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Lecture

PSYB01_Lec 1 - near verbatim.docx

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Department
Psychology
Course
PSYB01H3
Professor
Connie Boudens
Semester
Fall

Description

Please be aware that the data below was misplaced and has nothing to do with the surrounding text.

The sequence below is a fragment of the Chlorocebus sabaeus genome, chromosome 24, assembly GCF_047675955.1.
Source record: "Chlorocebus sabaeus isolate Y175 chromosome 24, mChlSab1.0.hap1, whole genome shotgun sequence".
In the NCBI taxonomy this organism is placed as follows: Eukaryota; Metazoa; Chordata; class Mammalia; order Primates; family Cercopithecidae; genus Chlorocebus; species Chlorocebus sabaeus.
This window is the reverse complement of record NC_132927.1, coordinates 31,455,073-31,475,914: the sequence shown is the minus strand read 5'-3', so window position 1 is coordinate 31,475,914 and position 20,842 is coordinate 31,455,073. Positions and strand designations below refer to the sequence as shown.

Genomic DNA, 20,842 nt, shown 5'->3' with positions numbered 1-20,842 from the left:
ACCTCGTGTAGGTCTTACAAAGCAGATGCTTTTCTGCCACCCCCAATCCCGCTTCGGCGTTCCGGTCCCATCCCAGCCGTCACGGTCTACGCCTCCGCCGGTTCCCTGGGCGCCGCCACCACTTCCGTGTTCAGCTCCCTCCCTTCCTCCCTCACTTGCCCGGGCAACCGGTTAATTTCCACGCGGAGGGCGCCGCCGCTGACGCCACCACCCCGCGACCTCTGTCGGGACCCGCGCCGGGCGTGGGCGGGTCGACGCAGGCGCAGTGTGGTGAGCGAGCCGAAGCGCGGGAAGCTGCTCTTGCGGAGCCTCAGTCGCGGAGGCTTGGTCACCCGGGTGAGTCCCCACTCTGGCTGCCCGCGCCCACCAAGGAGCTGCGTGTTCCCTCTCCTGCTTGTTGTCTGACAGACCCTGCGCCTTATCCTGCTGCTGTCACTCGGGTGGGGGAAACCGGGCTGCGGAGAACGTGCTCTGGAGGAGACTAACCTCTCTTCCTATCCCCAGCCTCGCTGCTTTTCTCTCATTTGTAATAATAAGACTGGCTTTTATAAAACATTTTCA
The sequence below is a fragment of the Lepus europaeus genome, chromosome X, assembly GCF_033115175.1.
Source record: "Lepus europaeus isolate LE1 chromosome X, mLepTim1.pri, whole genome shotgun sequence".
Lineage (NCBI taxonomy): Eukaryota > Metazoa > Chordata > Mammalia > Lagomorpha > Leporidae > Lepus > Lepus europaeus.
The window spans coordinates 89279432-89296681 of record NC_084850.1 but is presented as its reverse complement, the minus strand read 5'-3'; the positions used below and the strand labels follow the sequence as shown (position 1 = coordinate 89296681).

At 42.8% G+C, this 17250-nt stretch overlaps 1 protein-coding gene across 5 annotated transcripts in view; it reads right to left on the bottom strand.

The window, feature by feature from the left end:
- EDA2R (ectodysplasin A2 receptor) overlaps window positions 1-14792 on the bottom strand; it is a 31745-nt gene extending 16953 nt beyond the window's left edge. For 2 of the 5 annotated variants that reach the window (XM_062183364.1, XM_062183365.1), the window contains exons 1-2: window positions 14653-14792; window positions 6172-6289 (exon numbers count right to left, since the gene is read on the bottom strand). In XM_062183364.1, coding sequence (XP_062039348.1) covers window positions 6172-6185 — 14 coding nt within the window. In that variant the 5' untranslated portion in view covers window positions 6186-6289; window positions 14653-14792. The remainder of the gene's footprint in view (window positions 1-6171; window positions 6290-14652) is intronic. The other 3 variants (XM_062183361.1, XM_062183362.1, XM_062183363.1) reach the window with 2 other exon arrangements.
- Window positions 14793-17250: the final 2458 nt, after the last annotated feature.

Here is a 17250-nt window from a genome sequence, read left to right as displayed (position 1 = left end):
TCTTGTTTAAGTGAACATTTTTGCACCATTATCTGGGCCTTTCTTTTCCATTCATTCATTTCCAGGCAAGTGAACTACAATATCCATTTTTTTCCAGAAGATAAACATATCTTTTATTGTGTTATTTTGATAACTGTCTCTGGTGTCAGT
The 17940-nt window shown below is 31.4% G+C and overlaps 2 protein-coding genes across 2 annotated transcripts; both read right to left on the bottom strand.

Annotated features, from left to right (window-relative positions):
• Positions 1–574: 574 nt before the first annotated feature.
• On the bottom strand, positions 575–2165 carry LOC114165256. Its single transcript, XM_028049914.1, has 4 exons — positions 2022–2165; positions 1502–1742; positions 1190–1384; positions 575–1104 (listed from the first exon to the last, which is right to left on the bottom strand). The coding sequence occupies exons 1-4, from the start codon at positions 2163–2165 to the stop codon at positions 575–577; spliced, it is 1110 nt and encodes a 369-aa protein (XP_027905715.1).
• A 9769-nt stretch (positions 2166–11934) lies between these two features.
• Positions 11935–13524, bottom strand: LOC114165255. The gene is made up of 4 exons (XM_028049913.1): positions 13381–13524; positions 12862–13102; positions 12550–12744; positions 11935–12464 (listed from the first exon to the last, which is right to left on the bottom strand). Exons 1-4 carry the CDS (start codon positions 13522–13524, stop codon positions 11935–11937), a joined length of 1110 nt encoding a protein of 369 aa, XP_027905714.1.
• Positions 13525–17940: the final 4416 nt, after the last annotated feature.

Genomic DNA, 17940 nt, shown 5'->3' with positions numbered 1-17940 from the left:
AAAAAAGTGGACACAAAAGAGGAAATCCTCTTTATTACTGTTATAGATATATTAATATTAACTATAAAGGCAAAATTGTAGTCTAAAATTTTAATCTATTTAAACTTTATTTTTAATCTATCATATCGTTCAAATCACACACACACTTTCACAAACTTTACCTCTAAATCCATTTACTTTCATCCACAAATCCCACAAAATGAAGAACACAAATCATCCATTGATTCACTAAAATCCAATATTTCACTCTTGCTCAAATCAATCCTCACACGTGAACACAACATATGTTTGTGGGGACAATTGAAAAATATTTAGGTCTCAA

PSYB01 Lecture 1: PY Date:  Reasons to study research methods: 1) Even if you aren’t going to do research in the future, at some point, you will be consumer of research and you want to be able to make sense of that research. Want to be able to ask the questions that are appropriate for figuring out whether that research is valid, whether that research will affect you life and figuring out how to use the results of this research in the future if you need to. Examples: a. Study: found that violent video games make riskier drivers in the future i. Did longitudinal study, looked at kids who access violent vg and tried to see how their driving would be like in the future ii. Looked at driving habits of 1000s of kids thru phone interviews, start interviewing b4 they can actually drive and then look to see if they’ve been pulled over for risky driving iii. Found significant correlation btn violent video games and risky driving iv. Ex) parents stop you from driving b/c you used to play violent games; you as a consumer of research will want more info: v. Does this actually apply to me? Were they looking at ppl who aren’t similar to me? vi. Were they looking at particular types of video games? vii. What are the problems w/ this research that will allow me to say that it won’t necessarily apply to my life? viii. You need to know how research in psychology normally works and what its short- comings are ix. Ex) they did a series of phone interviews  what kind were they?  did they have cell #s for these kids? Ppl who have landlines are a certain type of person vs ppl who have cell phones. Systematic difference btn them. x. Ex) they said they got the info directly from the ppl involved; how do we know the ppl are telling the truth? Maybe ppl who play violent video games are more likely to tell you truth when they get pulled over…makes them appear more ‘bada**’; what if ppl who play less violent video games don’t tell interviewer the truth b/c they’re embarrassed if pulled over/get ticket 1. You have no way of independently verifying the info that is received xi. There may not even be a relationship btn playing violent video games and reckless driving at all; it may just be the case that some ppl are telling truth and others aren’t and there’s a relationship there b. Does FB make you fat? i. Carried out by Master’s student; so going to look at study more closely b/c they don’t have as much experience as someone who’s been in field ii. Found that amt spent on social networking programs is negatively correlated w/ level of physical activity in previous week and less likely to take part in team sports 1. Problem: didn’t actually look at weight gain, just looked at how much physical activity done and how much time on FB over a limited period of time 2. This study doesn’t actually show that FB causes you to become fatter 1 PSYB01 Lecture 1: PY Date: iii. To judge validity of this research, know what to look for and what questions to ask c. Study: if ppl feeling down/lack NRG, watching re-runs of fave tv shows restores mental resources i. Look more deeply ii. And look up original study/research  see exactly who it applies to, under what circumstance it applies; is there particular age range, is it particular to specific geographical area? 2) Another reason to learn research methods, it’s often used in work settings a. Job satisfaction i. Not just rate it as ‘good or bad’  this isn’t good research ii. We’ll learn how to design good survey instruments b. Lot of research involved in advertising & marketing c. Your boss asks you to find out about something: i. What is relationship btn particular color and how hungry ppl get? ii. Is there any research that shows this relationship? 3) Research often used in making policy decisions a. Public policy  how public funds will be distributed? What sorts of programs gvt will fund? Who should be included in particular programs? b. Allocation of funds at municipal/provincial level  policy decisions made based on empirical research c. Ex) full-day kindergarten  Become confident consumers and producers of research SCIENTIFIC APPROACH:  Science = cumulative = builds on previous research mostly  Steps: o Some has observation in enviro o Develop hypothesis about observation they had  Ex) walking down hall, someone approaches, they move to right side? Does it depend on handedness or does it depend on side of the road you drive on in that country?  Hypothesis: ppl move to right if country drive on right side; ppl move to left if in that country they drive on left side o Hypothesis = prediction of what you’ll find
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